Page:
Scientists first show the quantum "carnival effect"

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Scientists first show the quantum "carnival effect"
Scientists first show the quantum "carnival effect"
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For the first time in the world, an international group of scientists led by specialists from the National Research Nuclear University MEPhI (NRNU MEPhI) was able to demonstrate the recently predicted quantum electrodynamic effect. According to the authors of the work, the results obtained will allow several times to increase the efficiency of solar cells, organic light-emitting diodes and other photovoltaic equipment. The article was published in the journal Chemical Science.

An exciton is a quasiparticle (an auxiliary object of quantum theory), the behavior of which describes the bound state of a pair of carriers of opposite charges, an electron and a hole. The concept of "exciton", as the scientists of NRNU MEPhI explained, allows one to describe with high accuracy, for example, the electrical properties of organic semiconductors when interacting with light.

The birth or destruction of an exciton - that is, a resonant transformation of energy in an organic semiconductor - is accompanied, according to scientists, by the absorption or emission of a photon (a quantum of electromagnetic radiation), respectively. In a new article by the research team, the possibility of controlling the properties of exciton transitions using the "strong coupling" effect is demonstrated.

"The effect of" strong coupling "consists in the formation of a hybrid state of energy between excitation in a substance, which is described using the concept of an exciton, and localized electromagnetic excitation. To create such conditions, special resonators are used, which are based on a pair of mirrors located opposite each other on distance of the order of the wavelength of light ", - said Igor Nabiev, a leading scientist of the Laboratory of Nano-Bioengineering (LNBE) of the National Research Nuclear University MEPhI, professor at the University of Reims in Champagne-Ardenne (France).

Lossless energy transfer

One of the effects in organic semiconductors, for which the term "exciton" is used, is Forster resonant energy transfer (FRET), which is used in medical technology. It consists in the transfer of energy without losses between two exciton states in different molecules located at a small distance from each other.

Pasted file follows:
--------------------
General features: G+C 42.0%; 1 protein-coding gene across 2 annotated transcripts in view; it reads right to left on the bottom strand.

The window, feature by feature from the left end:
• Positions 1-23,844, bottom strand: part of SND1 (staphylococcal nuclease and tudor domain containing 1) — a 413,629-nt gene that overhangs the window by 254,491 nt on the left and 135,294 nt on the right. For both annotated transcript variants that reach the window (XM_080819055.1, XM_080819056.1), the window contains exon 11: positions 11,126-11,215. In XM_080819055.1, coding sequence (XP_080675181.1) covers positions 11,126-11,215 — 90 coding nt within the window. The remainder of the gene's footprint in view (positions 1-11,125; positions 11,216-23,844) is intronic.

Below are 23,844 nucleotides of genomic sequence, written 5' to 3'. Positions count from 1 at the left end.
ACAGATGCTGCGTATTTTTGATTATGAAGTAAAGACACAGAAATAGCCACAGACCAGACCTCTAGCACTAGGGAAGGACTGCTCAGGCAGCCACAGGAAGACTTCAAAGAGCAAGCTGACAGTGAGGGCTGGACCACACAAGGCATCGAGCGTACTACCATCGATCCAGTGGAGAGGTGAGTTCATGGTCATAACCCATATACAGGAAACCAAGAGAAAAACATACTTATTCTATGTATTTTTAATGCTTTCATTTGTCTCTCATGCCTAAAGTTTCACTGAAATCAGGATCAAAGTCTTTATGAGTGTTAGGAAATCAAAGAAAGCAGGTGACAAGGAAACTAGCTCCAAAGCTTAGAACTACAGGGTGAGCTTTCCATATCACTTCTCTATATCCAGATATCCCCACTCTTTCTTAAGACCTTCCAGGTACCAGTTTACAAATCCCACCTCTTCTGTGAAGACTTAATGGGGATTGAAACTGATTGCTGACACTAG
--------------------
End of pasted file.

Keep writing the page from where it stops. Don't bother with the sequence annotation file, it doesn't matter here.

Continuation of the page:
Under standard conditions, the transfer occurs in a certain direction, from the donor molecule to the acceptor molecule. To make wider use of the potential of this phenomenon in photovoltaics, it was necessary to experimentally record and study the so-called carnival effect, which consists in a controlled change in the direction of energy transfer in the FRET mode between excitons of different molecules.

It was theoretically predicted about three years ago by physicists from the United States. Employees of the Laboratory of Nano-Bioengineering of NRNU "MEPhI" became the first in the world who managed to demonstrate it.

Multiple increase in efficiency

The closest practical result of the work, according to the authors, is the ability to dramatically increase the efficiency of photovoltaic devices that convert light energy into electrical energy. This can be realized by collecting energy from those exciton states that traditionally turned out to be channels of energy losses, the scientists noted.

“The opened possibility of collecting energy from long-lived states due to the formation of hybrid states of exciton-photon will greatly increase the efficiency of electroluminescent and photovoltaic devices,” explained Dmitry Dovzhenko, a researcher at the LNBE NRNU MEPhI, a researcher at the University of Southampton (Great Britain).

The authors of the study used a previously developed microcavity to create a strong coupling between excitons in a pair of organic fluorophores and light localized in the cavity. According to NRNU MEPhI scientists, in this system it is possible to artificially control a number of parameters of energy transfer between the donor and acceptor, up to the change of the direction of transfer.

Light control

The system created at NRNU MEPhI can, according to scientists, be used for precise remote control of chemical reactions, as well as in the development of optically controlled imaging technologies in medical diagnostics and other areas.

“In addition to increasing the efficiency of FRET, which is widely used in biomedical diagnostics, the 'carnival effect' can be used to control other physicochemical processes - for example, to greatly increase the efficiency of charge transfer controlled by an external resonator or singlet fission of excitons,” Igor Nabiev noted.

The work was attended by specialists from the Moscow Institute of Physics and Technology, Sechenov University, Institute of Bioorganic Chemistry named after V.I. academicians M.M. Shemyakin and Yu.A. Ovchinnikov, University of Southampton (UK), University of Reims in Champagne-Ardenne (France), Donostia International Physics Center (Spain) and Basque Science Foundation (Spain). The research was carried out with the support of the Russian Science Foundation, grant No. 21-79-30048.

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